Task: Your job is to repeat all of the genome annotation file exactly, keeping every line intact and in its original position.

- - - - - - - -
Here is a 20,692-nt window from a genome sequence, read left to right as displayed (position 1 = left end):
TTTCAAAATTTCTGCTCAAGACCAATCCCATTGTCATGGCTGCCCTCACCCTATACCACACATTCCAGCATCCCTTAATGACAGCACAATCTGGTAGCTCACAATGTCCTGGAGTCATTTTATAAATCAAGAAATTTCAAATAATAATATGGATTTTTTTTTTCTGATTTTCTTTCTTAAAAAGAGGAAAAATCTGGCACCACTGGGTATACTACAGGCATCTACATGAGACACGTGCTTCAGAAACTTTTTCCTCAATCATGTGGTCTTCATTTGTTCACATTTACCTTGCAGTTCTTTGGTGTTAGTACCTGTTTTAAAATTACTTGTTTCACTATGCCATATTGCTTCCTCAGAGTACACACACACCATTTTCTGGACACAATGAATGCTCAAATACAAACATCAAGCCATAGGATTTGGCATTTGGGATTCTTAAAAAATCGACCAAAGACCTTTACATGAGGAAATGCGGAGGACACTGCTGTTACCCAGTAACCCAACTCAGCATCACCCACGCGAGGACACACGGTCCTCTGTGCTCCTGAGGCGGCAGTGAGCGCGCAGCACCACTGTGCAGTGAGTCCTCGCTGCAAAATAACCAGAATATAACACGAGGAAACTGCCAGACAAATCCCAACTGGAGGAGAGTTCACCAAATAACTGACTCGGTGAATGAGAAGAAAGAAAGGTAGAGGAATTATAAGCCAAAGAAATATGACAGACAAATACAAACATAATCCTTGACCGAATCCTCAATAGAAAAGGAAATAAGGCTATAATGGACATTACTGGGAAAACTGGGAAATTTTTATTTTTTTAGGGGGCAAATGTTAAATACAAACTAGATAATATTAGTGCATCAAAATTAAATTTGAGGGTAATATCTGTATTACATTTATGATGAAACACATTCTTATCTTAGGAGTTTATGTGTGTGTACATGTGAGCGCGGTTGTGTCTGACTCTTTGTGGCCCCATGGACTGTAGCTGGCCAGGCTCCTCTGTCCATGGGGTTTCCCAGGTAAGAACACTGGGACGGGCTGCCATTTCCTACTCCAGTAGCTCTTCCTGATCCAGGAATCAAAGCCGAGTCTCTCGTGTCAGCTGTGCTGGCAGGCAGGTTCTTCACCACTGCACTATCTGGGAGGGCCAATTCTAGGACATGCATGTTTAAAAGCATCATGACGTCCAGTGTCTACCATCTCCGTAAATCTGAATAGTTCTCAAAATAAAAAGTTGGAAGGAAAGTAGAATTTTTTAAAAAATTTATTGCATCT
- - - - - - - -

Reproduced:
Here is a 20,692-nt window from a genome sequence, read left to right as displayed (position 1 = left end):
TTTCAAAATTTCTGCTCAAGACCAATCCCATTGTCATGGCTGCCCTCACCCTATACCACACATTCCAGCATCCCTTAATGACAGCACAATCTGGTAGCTCACAATGTCCTGGAGTCATTTTATAAATCAAGAAATTTCAAATAATAATATGGATTTTTTTTTTCTGATTTTCTTTCTTAAAAAGAGGAAAAATCTGGCACCACTGGGTATACTACAGGCATCTACATGAGACACGTGCTTCAGAAACTTTTTCCTCAATCATGTGGTCTTCATTTGTTCACATTTACCTTGCAGTTCTTTGGTGTTAGTACCTGTTTTAAAATTACTTGTTTCACTATGCCATATTGCTTCCTCAGAGTACACACACACCATTTTCTGGACACAATGAATGCTCAAATACAAACATCAAGCCATAGGATTTGGCATTTGGGATTCTTAAAAAATCGACCAAAGACCTTTACATGAGGAAATGCGGAGGACACTGCTGTTACCCAGTAACCCAACTCAGCATCACCCACGCGAGGACACACGGTCCTCTGTGCTCCTGAGGCGGCAGTGAGCGCGCAGCACCACTGTGCAGTGAGTCCTCGCTGCAAAATAACCAGAATATAACACGAGGAAACTGCCAGACAAATCCCAACTGGAGGAGAGTTCACCAAATAACTGACTCGGTGAATGAGAAGAAAGAAAGGTAGAGGAATTATAAGCCAAAGAAATATGACAGACAAATACAAACATAATCCTTGACCGAATCCTCAATAGAAAAGGAAATAAGGCTATAATGGACATTACTGGGAAAACTGGGAAATTTTTATTTTTTTAGGGGGCAAATGTTAAATACAAACTAGATAATATTAGTGCATCAAAATTAAATTTGAGGGTAATATCTGTATTACATTTATGATGAAACACATTCTTATCTTAGGAGTTTATGTGTGTGTACATGTGAGCGCGGTTGTGTCTGACTCTTTGTGGCCCCATGGACTGTAGCTGGCCAGGCTCCTCTGTCCATGGGGTTTCCCAGGTAAGAACACTGGGACGGGCTGCCATTTCCTACTCCAGTAGCTCTTCCTGATCCAGGAATCAAAGCCGAGTCTCTCGTGTCAGCTGTGCTGGCAGGCAGGTTCTTCACCACTGCACTATCTGGGAGGGCCAATTCTAGGACATGCATGTTTAAAAGCATCATGACGTCCAGTGTCTACCATCTCCGTAAATCTGAATAGTTCTCAAAATAAAAAGTTGGAAGGAAAGTAGAATTTTTTAAAAAATTTATTGCATCT